Cobalamine-independent methionine synthase catalyses the final step in L-methionine synthesis. This protein is already known to decrease from véraison onwards in whole Nebbiolo grape berries (Giribaldi et al., 2007), although it was found to have an opposite trend in the proteome of Barbera grape skins (Negri et al., 2008). In our study, ABA treatment before véraison negatively affected the concentration of this protein, and it can be hypothesized that a flesh- and not skin-localized isoform is under ABA control.
Given the important reorganization of metabolism induced by ABA, it is not surprising that protein fate is one of the MIPS classes most represented among proteins affected by ABA treatment, in particular at véraison. A similar effect on controlled proteolytic degradation was observed in Arabidopsis vegetative tissues by Hoth et al. (2002). In flesh, ABA treatment increased one heat shock protein 70, while one HSP90 decreased in berry skin. In the same class, peptidyl-propyl cis-trans isomerase, which accelerates protein folding by catalysing isomerization of proline imidic peptide bonds, increased after ABA treatment. An isomerase (spot no. 1707), acting on disulphide bonds between cysteine residues within proteins, displayed a decreasing trend after ABA treatment in skins, while a similar protein was part of a spot (no. 5402) induced by ABA in skins. A disulphide isomerase spot almost identical to our spot no. 1707 was found to be overexpressed in fully coloured skins of Cabernet Sauvignon by Deytieux et al. (2007). The increase in the skin of beta proteasome subunit after ABA treatment at véraison is predictable as subunit alpha has the same trend during Nebbiolo ripening (Giribaldi et al., 2007).
ABA treatment induced a decrease in the expression of a PIP2-type aquaporin in green berries. Aquaporins are water channels which facilitate the transport of water and other non-polar solutes through membranes. Pilati et al. (2007) identified two PIP2, sharing a 99% homology with our spot, displaying a decreasing trend after véraison. In Arabidopsis, several aquaporins are known to be down-regulated by water stress and by ABA (Jang et al., 2004). The higher molecular weight of the spot, compared to the calculated one, is due to the fact that this spot represents a dimer, as already reported on 2D gels by Santoni et al. (2003).
Our study consists of a proteomic approach to the effects of ABA on a fruit tissue and, as such, it allows answers to two unresolved questions to be proposed.
A first issue is whether, and by which mechanisms, ABA can induce or enhance ripening in the grape berry. The enhancement of ripening by ABA in grapevine has been observed at the compositional (Coombe and Hale, 1973; Pirie and Mullins, 1976; Wheeler et al., 2009) and, in some cases, at the molecular level (Ban et al., 2003; Jeong et al., 2004). Our results represent the first proteomic confirmation of these effects of ABA treatments. They show that ABA acts through the over- or underexpression of, mostly, the same proteins which are involved in the ripening process, in the same direction as observed during ripening: vacuolar invertase is down-regulated, Adh2, XET, enzymes of anthocyanin biosynthesis are up-regulated. It is also remarkable that these effects were mostly observed when berries were treated before véraison, thus confirming the results of Giribaldi et al. (2009), which showed that ABA was most effective in enhancing ripening when it was supplied before véraison and not at later stages, probably due to the fact that at these stages the endogenous ABA content was already high.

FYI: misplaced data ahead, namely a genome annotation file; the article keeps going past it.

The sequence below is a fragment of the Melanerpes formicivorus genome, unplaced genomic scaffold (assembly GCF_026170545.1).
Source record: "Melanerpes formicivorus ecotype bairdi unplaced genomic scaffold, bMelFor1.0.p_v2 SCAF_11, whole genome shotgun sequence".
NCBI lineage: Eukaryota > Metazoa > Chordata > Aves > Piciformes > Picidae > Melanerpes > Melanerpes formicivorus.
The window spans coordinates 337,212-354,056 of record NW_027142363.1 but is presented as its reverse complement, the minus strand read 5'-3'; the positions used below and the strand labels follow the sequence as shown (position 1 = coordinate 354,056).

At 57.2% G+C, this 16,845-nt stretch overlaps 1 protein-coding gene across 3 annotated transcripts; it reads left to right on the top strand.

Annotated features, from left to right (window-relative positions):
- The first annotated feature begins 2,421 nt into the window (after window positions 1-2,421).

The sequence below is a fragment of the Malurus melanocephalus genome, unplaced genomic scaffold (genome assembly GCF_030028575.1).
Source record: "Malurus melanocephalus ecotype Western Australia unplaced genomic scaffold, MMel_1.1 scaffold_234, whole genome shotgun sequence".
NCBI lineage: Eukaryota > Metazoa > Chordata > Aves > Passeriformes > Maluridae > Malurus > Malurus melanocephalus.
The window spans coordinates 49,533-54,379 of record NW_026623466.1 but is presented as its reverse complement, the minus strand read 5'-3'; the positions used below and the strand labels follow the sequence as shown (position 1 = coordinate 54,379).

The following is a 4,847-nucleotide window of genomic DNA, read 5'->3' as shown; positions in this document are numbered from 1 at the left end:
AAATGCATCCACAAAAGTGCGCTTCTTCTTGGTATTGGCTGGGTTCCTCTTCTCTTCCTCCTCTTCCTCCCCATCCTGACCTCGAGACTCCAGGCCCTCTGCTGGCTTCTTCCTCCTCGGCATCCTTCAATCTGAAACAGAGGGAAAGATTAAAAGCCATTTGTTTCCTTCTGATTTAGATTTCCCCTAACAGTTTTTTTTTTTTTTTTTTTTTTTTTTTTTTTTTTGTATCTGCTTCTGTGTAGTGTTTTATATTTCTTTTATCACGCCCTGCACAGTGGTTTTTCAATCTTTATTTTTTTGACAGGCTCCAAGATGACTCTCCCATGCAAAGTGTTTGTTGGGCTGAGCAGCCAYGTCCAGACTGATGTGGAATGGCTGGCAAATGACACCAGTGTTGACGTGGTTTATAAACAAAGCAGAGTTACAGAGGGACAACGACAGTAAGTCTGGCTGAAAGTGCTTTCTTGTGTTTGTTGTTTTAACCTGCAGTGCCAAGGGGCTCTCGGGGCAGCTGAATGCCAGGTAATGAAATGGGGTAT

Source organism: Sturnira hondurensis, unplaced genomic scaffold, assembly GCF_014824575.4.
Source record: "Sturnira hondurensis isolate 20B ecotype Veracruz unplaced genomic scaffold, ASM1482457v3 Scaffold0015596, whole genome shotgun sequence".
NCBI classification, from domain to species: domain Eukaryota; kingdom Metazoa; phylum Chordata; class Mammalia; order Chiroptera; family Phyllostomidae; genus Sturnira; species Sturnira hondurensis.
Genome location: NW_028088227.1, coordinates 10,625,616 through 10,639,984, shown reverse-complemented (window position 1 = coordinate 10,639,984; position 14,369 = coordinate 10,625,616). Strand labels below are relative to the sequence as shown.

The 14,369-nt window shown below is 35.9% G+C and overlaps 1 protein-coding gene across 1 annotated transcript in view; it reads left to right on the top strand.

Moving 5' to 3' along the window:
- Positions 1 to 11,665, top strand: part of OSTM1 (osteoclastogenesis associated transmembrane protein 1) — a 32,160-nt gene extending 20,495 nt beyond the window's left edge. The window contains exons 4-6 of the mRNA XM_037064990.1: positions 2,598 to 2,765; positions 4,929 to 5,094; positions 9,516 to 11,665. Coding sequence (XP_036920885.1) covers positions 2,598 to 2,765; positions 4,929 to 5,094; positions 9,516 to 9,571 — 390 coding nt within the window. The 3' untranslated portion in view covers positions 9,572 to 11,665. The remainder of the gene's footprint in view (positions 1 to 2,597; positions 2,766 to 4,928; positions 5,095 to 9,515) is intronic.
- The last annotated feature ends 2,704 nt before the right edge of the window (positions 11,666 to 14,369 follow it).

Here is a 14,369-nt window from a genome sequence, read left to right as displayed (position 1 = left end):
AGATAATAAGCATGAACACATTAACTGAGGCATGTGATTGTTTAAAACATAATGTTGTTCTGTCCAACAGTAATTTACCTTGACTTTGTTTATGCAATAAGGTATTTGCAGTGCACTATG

A second question is whether, in fruit tissues, the effects of ABA are similar or different from those observed in vegetative tissues. The effects of ABA have been largely studied in vegetative tissues of Arabidopsis thaliana using transcript profiling and high-throughput sequencing (Seki et al., 2002; Hoth et al., 2002). Although reproductive tissues of grape have a very distinct structural and metabolic organization than Arabidopsis vegetative tissues, it is a striking observation that most of the effects recorded by us at the protein level in grape berries are similar to those observed in Arabidopsis plants. Seki et al. (2002) observed up-regulation of Adh, XET, anthocyanin biosynthetic genes, glutathione-S-transferase, and membrane intrinsic proteins. Changes in proline metabolism were observed, although based on modifications of expression of the P5CS gene. They also observed down-regulation of PP2C. Both Seki et al. (2002) and Hoth et al. (2002) report on the activation of proteases and of genes involved in protein restructuring and degradation. Changes in expression of genes linked to amino acid and ascorbate metabolism were reported by Xin et al. (2005). This suggests that the pattern of gene regulation induced by ABA shares important common elements between vegetative and reproductive tissues, although it seems to have adapted to the requirements of the specific tissues.
MG and AS acknowledge financial support from Regione Piemonte, project CIPE 2004 ‘Genomica funzionale della vite’.